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Invited Commentary
January 2017

Retinal Ganglion Cell Dysfunction in Regular Cannabis Users: Is the Evidence Strong Enough to Consider an Association?

Author Affiliations
  • 1Department of Ophthalmology and Visual Sciences, University of British Columbia, Vancouver, British Columbia, Canada
  • 2Department of Ophthalmology, British Columbia Children’s Hospital, Vancouver, British Columbia, Canada
  • 3Department of Electrophysiology, Moorfields Eye Hospital, London, United Kingdom
  • 4Institute of Ophthalmology, University College London, London, United Kingdom
JAMA Ophthalmol. 2017;135(1):60-61. doi:10.1001/jamaophthalmol.2016.4780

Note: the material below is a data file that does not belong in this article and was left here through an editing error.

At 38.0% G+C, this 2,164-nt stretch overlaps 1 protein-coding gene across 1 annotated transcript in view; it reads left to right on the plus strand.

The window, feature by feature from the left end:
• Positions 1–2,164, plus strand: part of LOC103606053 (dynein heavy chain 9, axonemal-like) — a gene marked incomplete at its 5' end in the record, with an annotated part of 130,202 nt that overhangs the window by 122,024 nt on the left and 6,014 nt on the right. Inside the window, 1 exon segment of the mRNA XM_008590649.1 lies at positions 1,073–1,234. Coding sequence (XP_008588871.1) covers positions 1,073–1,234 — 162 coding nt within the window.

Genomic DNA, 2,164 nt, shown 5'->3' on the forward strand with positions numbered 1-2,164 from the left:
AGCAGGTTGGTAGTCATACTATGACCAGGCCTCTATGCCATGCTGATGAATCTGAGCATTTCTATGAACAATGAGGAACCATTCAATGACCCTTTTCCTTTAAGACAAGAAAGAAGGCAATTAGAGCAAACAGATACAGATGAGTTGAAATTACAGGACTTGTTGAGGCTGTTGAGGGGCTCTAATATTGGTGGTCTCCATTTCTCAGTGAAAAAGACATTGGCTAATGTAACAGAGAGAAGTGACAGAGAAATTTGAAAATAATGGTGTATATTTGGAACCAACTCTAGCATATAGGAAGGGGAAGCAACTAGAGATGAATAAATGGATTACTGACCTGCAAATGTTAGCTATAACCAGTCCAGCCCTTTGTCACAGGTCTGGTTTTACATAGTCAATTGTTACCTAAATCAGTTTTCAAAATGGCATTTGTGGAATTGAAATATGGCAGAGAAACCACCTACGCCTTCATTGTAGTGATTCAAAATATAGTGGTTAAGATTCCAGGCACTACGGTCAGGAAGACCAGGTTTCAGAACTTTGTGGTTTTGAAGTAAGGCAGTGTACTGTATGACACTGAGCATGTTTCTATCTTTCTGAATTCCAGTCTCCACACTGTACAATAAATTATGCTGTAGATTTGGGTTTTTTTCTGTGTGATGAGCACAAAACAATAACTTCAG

Cannabis is widely used, and over the last decade, this drug has been legalized in several jurisdictions. Many others are considering this change. While public information and road safety campaigns have consistently focused on alcohol, cannabis-related toxicity has been relatively neglected as a public health issue. Further, rigorous investigation of this drug is therefore timely and appropriate.

We read with interest the study by Schwitzer et al1 in which the pattern electroretinogram (PERG) was used as a measure of retinal ganglion cell function. They conclude that regular use of cannabis is associated with a delay in the PERG N95 component and infer this represents delayed transmission of action potentials from the retina to the visual cortex. However, shortcomings in the study design, methods, and data analysis, acknowledged in part by the authors, weaken their conclusions.